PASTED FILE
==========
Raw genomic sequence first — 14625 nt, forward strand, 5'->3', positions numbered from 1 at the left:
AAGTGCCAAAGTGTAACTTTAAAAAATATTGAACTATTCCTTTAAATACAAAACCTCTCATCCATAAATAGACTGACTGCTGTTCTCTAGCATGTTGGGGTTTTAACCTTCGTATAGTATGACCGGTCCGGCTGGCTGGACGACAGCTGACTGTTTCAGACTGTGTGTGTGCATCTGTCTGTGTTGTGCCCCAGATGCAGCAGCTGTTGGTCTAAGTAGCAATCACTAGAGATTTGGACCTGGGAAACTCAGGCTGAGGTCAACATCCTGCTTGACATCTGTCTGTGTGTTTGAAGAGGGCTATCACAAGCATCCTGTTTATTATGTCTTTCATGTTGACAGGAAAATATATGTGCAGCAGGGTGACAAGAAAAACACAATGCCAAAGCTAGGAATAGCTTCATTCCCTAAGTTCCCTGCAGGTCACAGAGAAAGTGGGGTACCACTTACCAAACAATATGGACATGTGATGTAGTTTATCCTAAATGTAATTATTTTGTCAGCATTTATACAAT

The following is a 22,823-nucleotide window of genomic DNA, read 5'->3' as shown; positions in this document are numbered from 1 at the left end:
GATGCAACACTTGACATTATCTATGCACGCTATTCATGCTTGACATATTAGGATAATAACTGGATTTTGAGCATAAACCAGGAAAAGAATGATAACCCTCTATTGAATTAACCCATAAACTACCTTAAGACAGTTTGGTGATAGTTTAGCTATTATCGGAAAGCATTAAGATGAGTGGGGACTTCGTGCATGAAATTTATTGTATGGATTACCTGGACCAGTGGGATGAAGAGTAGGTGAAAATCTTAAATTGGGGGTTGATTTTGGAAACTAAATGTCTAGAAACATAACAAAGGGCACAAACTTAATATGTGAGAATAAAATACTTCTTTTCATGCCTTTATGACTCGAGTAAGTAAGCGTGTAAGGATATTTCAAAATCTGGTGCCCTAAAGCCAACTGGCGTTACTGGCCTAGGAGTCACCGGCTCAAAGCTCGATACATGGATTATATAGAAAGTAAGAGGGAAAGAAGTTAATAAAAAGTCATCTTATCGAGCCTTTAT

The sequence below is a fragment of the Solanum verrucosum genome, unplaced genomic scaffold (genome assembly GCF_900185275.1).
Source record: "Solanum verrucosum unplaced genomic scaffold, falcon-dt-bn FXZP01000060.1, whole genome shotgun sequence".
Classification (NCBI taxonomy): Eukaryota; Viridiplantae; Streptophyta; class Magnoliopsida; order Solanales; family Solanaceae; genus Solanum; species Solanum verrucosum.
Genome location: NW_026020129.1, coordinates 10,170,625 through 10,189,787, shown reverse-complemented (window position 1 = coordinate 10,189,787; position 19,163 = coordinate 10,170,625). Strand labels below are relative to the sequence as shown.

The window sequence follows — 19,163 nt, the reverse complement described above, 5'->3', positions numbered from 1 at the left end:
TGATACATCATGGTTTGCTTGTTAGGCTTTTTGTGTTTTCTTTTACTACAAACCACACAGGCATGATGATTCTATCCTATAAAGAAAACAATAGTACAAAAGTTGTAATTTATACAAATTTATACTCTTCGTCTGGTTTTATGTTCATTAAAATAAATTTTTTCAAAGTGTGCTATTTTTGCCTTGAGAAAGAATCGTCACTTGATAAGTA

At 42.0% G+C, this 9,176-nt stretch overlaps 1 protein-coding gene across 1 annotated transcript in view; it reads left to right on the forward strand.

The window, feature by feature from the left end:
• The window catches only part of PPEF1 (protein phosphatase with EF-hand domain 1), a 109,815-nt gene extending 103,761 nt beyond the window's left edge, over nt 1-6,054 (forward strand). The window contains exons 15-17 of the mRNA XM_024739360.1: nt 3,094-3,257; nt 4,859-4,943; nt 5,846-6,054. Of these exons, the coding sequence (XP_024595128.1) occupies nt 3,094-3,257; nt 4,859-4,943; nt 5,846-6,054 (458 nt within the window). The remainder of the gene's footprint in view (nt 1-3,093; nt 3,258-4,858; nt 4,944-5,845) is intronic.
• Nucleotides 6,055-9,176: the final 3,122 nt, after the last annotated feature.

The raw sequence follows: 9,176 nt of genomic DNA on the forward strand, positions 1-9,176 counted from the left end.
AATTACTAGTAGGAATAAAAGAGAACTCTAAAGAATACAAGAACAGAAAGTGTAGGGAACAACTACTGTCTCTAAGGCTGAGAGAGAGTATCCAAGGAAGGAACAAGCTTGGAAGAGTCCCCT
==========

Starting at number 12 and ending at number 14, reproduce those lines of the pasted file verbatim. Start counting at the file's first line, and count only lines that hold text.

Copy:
The window, feature by feature from the left end:
• The window catches only part of PPEF1 (protein phosphatase with EF-hand domain 1), a 109,815-nt gene extending 103,761 nt beyond the window's left edge, over nt 1-6,054 (forward strand). The window contains exons 15-17 of the mRNA XM_024739360.1: nt 3,094-3,257; nt 4,859-4,943; nt 5,846-6,054. Of these exons, the coding sequence (XP_024595128.1) occupies nt 3,094-3,257; nt 4,859-4,943; nt 5,846-6,054 (458 nt within the window). The remainder of the gene's footprint in view (nt 1-3,093; nt 3,258-4,858; nt 4,944-5,845) is intronic.
• Nucleotides 6,055-9,176: the final 3,122 nt, after the last annotated feature.